A  Fight against Climate change – not a war on coal!

The US Environmental Protection Agency has released its much-awaited rules requiring reduction of Greenhouse Gases (GHG) from coal-fired power plants.  These plants are responsible for 75% of the US GHG emissions from the generation of electricity, but produce only 38% of US electricity.

To prevent the rules being characterized as purely a climate change measure, the EPA points out that lessening emissions from coal will reduce air pollution, moderate asthma rates and avoid deaths caused by heart attacks.  The EPA refers to these benefits as the “clean-air” revolution. The saving in health costs through a decrease in these medical problems will be significant.

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Northern Gateway: A Plea for the Future

Northern Gateway: A Plea for the Future

The Joint Review Panel (JRP) was established by the National Energy Board (NEB) and the Minister of the Environment in December, 2009 to evaluate the Enbridge Northern Gateway Project (NGP). The three member panel was mandated to conduct a review of the environmental effects of the project and to determine if it was in the public interest. As part of the process, the JRP was required to consider comments from the public as well as groups with intervenor status, such as First Nations’ communities, government participants and the Northern Gateway consortium.

The panelists refer to the pipeline project in their report as the Enbridge Northern Gateway Project because Enbridge has formed a limited partnership to develop and operate the project. Enbridge is the only partner with an equity stake at this stage. There are 10 other corporate funding partners who have contributed financially to the pre-development work and have the option of becoming equity partners. Only 6 of the funding partners have chosen to divulge their participation, 3 are Canadian while the others are foreign owned companies. The names and the nationalities of the other 4 companies are not known.

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Fossil Fools

Early in May, 2013 North America was abuzz about whether the Dow would stay above 1500. Lost in the buzz was a crucial climate announcement: For the first time in a million years carbon dioxide concentrations in the atmosphere passed 400 parts per million. A month later, the International Energy Agency (IEA) reported that global greenhouse gas (ghg) emissions had reached a record high in 2012.

There was more bad news in June when the World Meteorological Organization announced that the world was warmer in the first decade of the 21st century than any other period on record. Much of the increased heat is being absorbed by the oceans at present, sparing us temporarily from catastrophic heating of the earth’s surface and atmosphere.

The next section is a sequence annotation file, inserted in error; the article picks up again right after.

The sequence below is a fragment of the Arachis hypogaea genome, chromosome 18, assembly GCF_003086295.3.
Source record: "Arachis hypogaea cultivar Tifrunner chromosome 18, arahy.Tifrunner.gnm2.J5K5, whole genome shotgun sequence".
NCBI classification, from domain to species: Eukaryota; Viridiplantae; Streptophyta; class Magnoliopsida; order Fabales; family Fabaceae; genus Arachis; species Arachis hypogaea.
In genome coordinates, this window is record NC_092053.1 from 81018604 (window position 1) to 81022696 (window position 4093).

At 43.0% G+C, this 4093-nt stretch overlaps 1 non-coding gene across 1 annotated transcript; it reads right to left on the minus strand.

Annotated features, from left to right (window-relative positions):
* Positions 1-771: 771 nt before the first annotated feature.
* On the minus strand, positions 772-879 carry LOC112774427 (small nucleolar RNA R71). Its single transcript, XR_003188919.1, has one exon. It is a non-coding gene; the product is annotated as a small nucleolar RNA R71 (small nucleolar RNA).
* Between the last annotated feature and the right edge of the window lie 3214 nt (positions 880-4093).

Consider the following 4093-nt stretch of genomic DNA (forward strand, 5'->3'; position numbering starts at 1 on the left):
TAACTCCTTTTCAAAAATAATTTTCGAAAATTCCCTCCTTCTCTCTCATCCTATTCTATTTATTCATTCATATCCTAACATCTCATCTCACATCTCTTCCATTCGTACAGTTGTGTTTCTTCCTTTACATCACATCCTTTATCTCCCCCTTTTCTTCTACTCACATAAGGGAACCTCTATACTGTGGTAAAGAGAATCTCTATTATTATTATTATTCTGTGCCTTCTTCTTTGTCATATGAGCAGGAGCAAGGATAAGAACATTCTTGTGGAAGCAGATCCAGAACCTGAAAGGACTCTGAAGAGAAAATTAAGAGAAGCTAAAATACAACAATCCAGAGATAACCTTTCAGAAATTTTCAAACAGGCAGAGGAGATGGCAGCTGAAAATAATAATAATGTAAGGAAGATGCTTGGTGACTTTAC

Rising ghg levels since the beginning of the Industrial Age two hundred years ago closely track the increase in global temperatures. The connection between ghg concentrations and temperature increases was popularized in the “hockey stick” graph – developed by Professor Michael Mann – in Al Gore’s film, An Inconvenient Truth. Initially ridiculed by the denial industry, Mann’s conclusions, based on the earlier work of Joseph Fourier and Svante Arrhenius, linking ghg levels and temperature are now widely accepted.

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The State of the Planet

We will respond to the threat of climate change, knowing that the failure to do so would betray our children and future generations. . . We will preserve our planet, commanded to our care by God.

President Obama, Inaugural address, January 2013.

These stirring words gave hope to millions around the world who were despairing for the future of the planet. At last, a major international leader was taking a stand. But facing Congress a few weeks later, the president was more muted about the environment in his State of the Union address. A brief reference to combating climate change “for the sake of our children and our future” was tucked away in the middle of his speech, sandwiched between the need for energy self-sufficiency and curbing climate change using market-based solutions while “driving strong economic growth.”

Why had the lofty sentiments about the state of the planet dissipated in a matter of weeks? Was it the reality of dealing with a fractious legislature who opposes action on climate change? Was it the need to placate the business community and the fossil fuel lobby? Perhaps he was pandering to consumers who also happen to be voters.

In Canada, however, there were no stirring words about the state of the planet in the last Speech from the Throne in 2011. There was no ennobling vision for the future of our children and grandchildren. There was not even a reference to the dangers of climate change.

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